The Purpose of Music in Corporate Worship


worship in the dark

If you’ve been following along, you know we have been talking about what I believe makes a song useful for corporate worship.  I have argued that the best song are those songs that have strong, singable melodies.

But I have yet to ask or answer a much more primary question.  What is the purpose of music in corporate worship? Why did God even give us music and tell us to use it when we gather corporately for worship?  Why don’t we just recite poetry together without music?  Why did God specifically give us notes, melodies, and harmonies?

This question is important, even if it does not readily strike you so.  A lot of the disputes about how and what we sing in church come back to differences over this basic “Why?” question.

So let me take a stab at it.  I believe that the purpose of music in corporate worship is to facilitate people singing together. This seems pretty clear from Scripture.  Briefly: the Psalms tell us 70 times that we are to sing; the New Testament church sang a lot; and Revelation is full of images of saints and angels singing.  Usually when the Psalms tell us to sing, it’s with an exclamation point at the end of the sentence, as in, “SING WITH ALL YOU GOT, PEOPLE!”  Obviously I’m paraphrasing, but I don’t think I’m exaggerating the emphasis of Scripture. “Sing!” is one of the most frequent and emphatic exhortations in the Bible.

So, for a musician, when we ask, “What am I supposed to be doing here?”  The most obvious and fundamental answer is, “Get people singing!”  The Psalms do not say, “Perform for one another.”  That said, they do often reference the skillful playing of instruments, but it is almost always in the context of facilitating singing.  Consider two examples that I just pulled from a quick search.

Psalm 81:  1″ Sing for joy to God our strength; shout aloud to the God of Jacob!2 Begin the music, strike the tambourine, play the melodious harp and lyre.

Or Psalm 33: 1 “Sing joyfully to the LORD, you righteous; it is fitting for the upright to praise him.2 Praise the LORD with the harp; make music to him on the ten-stringed lyre.3 Sing to him a new song; play skillfully, and shout for joy.

It doesn’t take elaborate exegesis to get the idea.  The images here are of people  (all the “righteous,” not just the musicians) singing with instruments aiding them.  It is not an image of a bunch of musicians playing together while the Faithful look on approvingly.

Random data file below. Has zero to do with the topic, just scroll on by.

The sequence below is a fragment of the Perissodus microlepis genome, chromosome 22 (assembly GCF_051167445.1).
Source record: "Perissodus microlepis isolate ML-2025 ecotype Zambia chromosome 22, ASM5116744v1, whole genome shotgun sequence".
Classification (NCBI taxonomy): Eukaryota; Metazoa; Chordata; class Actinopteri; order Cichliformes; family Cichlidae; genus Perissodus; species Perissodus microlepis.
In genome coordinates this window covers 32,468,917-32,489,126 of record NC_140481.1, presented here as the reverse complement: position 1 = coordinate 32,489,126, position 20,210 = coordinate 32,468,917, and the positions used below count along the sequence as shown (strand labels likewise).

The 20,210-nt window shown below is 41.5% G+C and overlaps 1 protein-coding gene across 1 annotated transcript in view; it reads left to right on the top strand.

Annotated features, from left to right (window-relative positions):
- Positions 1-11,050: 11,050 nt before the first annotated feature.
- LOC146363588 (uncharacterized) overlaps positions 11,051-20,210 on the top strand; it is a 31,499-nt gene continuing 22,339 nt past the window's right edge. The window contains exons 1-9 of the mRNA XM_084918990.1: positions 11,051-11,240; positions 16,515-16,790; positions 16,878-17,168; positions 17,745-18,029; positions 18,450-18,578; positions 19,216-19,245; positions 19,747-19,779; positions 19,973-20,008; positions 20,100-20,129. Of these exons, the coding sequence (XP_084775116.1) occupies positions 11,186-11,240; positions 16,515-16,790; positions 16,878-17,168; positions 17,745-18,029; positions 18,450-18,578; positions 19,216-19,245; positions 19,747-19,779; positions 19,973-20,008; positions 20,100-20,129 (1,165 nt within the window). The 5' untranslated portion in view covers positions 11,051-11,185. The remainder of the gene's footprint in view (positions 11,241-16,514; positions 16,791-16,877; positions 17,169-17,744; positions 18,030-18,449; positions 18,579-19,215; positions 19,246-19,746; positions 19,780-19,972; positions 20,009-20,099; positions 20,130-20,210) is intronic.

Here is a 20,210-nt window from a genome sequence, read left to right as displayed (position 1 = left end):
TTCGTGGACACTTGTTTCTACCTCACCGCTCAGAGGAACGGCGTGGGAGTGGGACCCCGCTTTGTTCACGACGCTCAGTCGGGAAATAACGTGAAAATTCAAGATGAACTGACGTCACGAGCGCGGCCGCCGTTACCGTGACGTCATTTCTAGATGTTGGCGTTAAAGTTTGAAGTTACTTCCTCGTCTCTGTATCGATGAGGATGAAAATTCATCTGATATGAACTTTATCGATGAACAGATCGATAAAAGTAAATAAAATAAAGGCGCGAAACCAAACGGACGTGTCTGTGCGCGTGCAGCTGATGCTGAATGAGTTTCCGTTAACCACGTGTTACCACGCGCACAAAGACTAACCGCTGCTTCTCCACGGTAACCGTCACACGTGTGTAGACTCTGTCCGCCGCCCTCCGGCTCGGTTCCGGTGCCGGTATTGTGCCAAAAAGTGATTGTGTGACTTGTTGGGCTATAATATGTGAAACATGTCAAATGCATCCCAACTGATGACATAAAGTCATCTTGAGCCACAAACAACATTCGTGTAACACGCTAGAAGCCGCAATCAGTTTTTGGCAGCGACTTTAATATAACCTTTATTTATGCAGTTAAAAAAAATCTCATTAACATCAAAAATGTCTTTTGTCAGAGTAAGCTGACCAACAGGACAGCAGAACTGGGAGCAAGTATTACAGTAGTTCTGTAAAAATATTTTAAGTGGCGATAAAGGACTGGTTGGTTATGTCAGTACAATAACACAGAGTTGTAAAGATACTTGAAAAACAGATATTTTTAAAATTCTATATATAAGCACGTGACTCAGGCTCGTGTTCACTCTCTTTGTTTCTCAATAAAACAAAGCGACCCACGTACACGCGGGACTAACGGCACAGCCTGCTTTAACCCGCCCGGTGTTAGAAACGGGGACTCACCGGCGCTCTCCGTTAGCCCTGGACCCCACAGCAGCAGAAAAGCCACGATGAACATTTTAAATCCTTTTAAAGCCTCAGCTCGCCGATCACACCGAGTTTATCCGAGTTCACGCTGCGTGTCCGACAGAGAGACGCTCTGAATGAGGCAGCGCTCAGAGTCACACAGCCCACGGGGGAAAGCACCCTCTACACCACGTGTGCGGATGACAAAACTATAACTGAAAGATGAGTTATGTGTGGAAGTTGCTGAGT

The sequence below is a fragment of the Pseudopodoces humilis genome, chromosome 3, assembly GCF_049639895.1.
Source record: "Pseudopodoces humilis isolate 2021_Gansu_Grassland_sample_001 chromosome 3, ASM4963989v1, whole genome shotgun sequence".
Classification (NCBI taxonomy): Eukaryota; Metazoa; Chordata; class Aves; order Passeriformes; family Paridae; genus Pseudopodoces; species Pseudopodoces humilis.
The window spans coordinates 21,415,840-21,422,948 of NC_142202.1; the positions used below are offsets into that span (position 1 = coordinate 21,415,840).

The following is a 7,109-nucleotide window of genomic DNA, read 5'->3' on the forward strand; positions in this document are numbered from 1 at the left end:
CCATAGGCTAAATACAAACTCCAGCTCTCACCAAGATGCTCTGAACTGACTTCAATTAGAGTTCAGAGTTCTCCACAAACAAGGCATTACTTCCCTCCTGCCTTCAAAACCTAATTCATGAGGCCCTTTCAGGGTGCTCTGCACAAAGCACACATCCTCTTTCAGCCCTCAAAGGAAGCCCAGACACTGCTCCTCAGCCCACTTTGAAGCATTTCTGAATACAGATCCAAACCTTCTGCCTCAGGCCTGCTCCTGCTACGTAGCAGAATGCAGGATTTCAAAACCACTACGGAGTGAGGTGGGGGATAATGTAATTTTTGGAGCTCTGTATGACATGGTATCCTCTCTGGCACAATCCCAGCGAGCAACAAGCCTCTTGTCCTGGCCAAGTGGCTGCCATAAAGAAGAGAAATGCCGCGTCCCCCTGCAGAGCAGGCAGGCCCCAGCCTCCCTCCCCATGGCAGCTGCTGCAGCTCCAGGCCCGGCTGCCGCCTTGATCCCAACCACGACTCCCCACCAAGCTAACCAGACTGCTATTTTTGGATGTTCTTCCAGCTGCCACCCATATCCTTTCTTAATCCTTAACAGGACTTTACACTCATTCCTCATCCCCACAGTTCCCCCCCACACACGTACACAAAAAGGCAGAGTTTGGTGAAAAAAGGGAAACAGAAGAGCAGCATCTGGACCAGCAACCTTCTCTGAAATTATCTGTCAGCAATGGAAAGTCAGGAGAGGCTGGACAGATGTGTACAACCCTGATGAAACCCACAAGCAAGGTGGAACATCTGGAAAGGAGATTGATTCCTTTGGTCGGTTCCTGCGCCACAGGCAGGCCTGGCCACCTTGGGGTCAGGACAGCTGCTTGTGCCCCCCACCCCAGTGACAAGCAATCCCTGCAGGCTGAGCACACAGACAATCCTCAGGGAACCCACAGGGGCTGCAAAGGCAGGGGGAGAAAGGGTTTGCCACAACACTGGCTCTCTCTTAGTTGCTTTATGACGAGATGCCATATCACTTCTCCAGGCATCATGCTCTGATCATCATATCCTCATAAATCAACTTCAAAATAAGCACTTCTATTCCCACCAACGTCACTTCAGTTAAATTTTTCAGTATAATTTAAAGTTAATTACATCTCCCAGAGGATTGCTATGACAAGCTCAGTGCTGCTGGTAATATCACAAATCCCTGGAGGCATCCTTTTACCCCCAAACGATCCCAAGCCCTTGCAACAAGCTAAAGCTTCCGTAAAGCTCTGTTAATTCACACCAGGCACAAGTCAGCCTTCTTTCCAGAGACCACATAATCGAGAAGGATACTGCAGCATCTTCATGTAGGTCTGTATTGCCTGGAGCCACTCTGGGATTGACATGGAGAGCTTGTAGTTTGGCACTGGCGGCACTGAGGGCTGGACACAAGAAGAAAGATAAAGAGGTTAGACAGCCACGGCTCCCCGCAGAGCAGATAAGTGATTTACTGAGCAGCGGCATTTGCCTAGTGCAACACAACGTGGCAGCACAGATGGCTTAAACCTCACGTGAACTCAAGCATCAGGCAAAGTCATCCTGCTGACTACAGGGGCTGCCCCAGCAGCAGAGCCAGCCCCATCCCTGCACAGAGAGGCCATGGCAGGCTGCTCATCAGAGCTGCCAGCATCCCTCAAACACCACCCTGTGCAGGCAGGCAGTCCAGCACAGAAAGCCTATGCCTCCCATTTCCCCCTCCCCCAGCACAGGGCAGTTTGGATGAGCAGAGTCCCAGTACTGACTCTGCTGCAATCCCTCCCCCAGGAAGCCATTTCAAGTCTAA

This claim may seem obvious, but if you look at church music in many American contexts, you’ll see that it’s not obvious at all.  In fact, many churches treat music as if its purpose is to sound cool to a listening audience, not to incorporate the voices of a participating congregation.  The music is often excellent and attractive, but it is turned up too loud, or the songs are keyed too high, or the songs are simply hard to sing along to, with the overall effect being that the congregation is musically irrelevant–they mostly watch and listen.  If the congregation sings or not, it doesn’t make much difference, because they can’t be heard.

But if facilitating congregational singing is the purpose of our music, things will look and sound different.   Next week I will talk about what this means for worship leaders.

What do you think?  Am I crazy, misguided, or simply wrong?  I’d like to hear from you.


18 Responses to “The Purpose of Music in Corporate Worship”

  1. 1 churchmusicblog

    I just wanted to address a potential objection. Someone might skim this post and say, “Harrumph!  You neglect the more important matter!  The purpose of music in worship is to ‘glorify God,’ or ‘declare the Gospel,'” or something spiritual like that.  Well…duh.  I’m not disagreeing with you.  But my goal here is to focus on the musical, not the theological side of the question.  I entirely agree that what we sing (lyrically) is of supreme importance.  It must be God-honoring and Gospel-declaring.  But I am focusing on what role the music itself plays.  And the purpose of the music is to facilitate robust singing.

  2. Let me start by saying I agree with almost everything you’ve said here. To be a Christian is to be one who sings to God (among other things). And there is something incredibly powerful about singing to God along with a room full of people who are also singing to God. I consider it a great privilege to be a part of the group God has called to help facilitate this in our church, and it’s not a ministry I take lightly.